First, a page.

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Posted to Campbell Unclassified on June 17, 2022 at 11:24 AM by Genesis Gaule
"The greatness of a nation can be judged by the way its animals are treated."- Mahatma Gandhi
Upon this planet we call home, one can find a great multitude of forms of life. From the birds in the sky to the creatures beneath the waves, the creatures that move upon the earth to the ones that move below it. They are everywhere. Some can be seen in certain places around the world more than others. One of these places is none other than the Asian continent.
When it has the opportunity, nature flourishes. This is something that can be accepted with great certainty, and this is true in regards to Asia. Amongst the mountains and through the skies the birds of the continent soar, from the Japanese tit to the White-rumped vulture to the Indian peafowl. And upon the land move a variety of creatures; whether in the open areas or amongst the forests or even the deserts and mountains. Predators such as the Snow leopard in the mountain ranges and the Tigers stalking the forests, while the Orangutans and the Giant panda go searching for their meals amongst the trees.
Asia is also the dwelling place for a wide variety of lizards and snakes. From the venomous King cobra and Indian cobra to the Burmese python, they are everywhere. Who can forget the Komodo dragon? However, like other continents, so many of these animals are at risk. Due to the growth of cities, much of the native habitats are slowly dwindling away. Yet poaching is one of the greatest risks that these creatures face. From the Snow leopards to the Javan rhinoceroses, the Malayan tiger to the Borneo elephant, they are being hunted for their prized and treasured body parts and even for medicinal purposes. In order to protect these creatures, we must look deeply on who we are as humans.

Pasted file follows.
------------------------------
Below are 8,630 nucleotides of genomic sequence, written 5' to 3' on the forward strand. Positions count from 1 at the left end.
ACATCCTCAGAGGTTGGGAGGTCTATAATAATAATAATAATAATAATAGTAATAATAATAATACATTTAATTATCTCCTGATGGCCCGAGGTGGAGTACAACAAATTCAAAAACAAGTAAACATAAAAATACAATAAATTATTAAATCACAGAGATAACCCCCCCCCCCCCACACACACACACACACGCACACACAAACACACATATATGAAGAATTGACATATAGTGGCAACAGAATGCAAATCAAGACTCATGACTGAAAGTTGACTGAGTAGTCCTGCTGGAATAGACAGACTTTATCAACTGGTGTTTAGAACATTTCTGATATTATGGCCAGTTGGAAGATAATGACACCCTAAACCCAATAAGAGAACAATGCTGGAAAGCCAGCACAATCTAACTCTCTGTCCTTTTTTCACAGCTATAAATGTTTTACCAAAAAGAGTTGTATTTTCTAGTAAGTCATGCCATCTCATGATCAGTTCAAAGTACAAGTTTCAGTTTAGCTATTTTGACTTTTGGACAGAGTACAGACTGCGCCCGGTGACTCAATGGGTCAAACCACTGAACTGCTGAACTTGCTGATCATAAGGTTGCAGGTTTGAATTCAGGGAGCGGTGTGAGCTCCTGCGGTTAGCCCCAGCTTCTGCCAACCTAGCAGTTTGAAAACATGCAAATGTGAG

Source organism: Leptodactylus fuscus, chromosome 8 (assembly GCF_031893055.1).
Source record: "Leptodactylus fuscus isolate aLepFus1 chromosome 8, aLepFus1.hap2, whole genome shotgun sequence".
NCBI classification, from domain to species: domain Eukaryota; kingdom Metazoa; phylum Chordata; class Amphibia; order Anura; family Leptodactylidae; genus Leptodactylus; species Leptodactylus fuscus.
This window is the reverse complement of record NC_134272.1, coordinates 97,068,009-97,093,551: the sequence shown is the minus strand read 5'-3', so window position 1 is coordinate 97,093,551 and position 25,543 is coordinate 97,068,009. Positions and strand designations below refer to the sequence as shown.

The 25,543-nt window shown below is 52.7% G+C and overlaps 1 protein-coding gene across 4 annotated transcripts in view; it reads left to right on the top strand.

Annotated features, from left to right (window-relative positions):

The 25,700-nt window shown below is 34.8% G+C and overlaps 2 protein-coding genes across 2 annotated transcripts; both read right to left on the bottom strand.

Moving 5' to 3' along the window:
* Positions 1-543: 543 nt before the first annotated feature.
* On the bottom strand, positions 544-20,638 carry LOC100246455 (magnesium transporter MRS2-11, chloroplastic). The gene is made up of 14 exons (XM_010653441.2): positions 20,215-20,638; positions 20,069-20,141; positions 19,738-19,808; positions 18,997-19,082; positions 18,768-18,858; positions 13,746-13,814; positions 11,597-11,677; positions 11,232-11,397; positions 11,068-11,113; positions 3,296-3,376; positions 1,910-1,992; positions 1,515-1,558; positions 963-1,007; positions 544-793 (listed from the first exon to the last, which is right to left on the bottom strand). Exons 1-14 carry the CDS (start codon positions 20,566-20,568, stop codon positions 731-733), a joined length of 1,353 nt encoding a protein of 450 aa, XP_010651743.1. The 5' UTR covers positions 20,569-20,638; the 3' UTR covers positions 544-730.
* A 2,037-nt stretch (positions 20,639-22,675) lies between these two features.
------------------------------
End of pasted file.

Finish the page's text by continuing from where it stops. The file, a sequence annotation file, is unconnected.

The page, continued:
The continent of Asia has many wondrous creatures that call it home. The sounds echo throughout the mountains and valleys, constantly reaffirming that life is bountiful there. Keep watch for the next blog post in this series, where it will be based on the creatures of Australia.
“Wildlife needs wilderness-not just to survive, but also to live freely. Sadly, many species struggle to survive due to increased human activity and expansion into habitats they call home.”- Zoe Helene
More in this Series: Part 1: North America | Part 2: South America | Part 3: Europe
Tag(s): zoology, wildlife, Cody Rasmussen, Asia, article, animals
Posted to Campbell Unclassified on April 1, 2022 at 1:29 PM by Genesis Gaule
"Animals don't lie. Animals don't criticize. If animals have moody days, they handle them better than humans do."- Betty White
Upon this planet we call home, one can find a great multitude of forms of life. From the birds in the sky to the creatures beneath the waves, the creatures that move upon the earth to the ones that move below it. They are everywhere. Some can be seen in certain places around the world more than others. One of these places is none other than the European continent.
For all that the wilderness of Europe has been subject to great change, what with the increase of agriculture and the ever increasing number of cities, nature still manages to flourish in the way only it can. The birds of the continent still fly in the skies, such as the Eurasian skylark and the Golden eagle. And upon the land move a variety of creatures; whether in the open areas or amongst the trees or even the valleys and mountains. Predators such as the Eurasian lynx and the wolf move quickly, stalking their prey, while the Brown bear and the European pine marten go searching for anything from berries to fellow animals.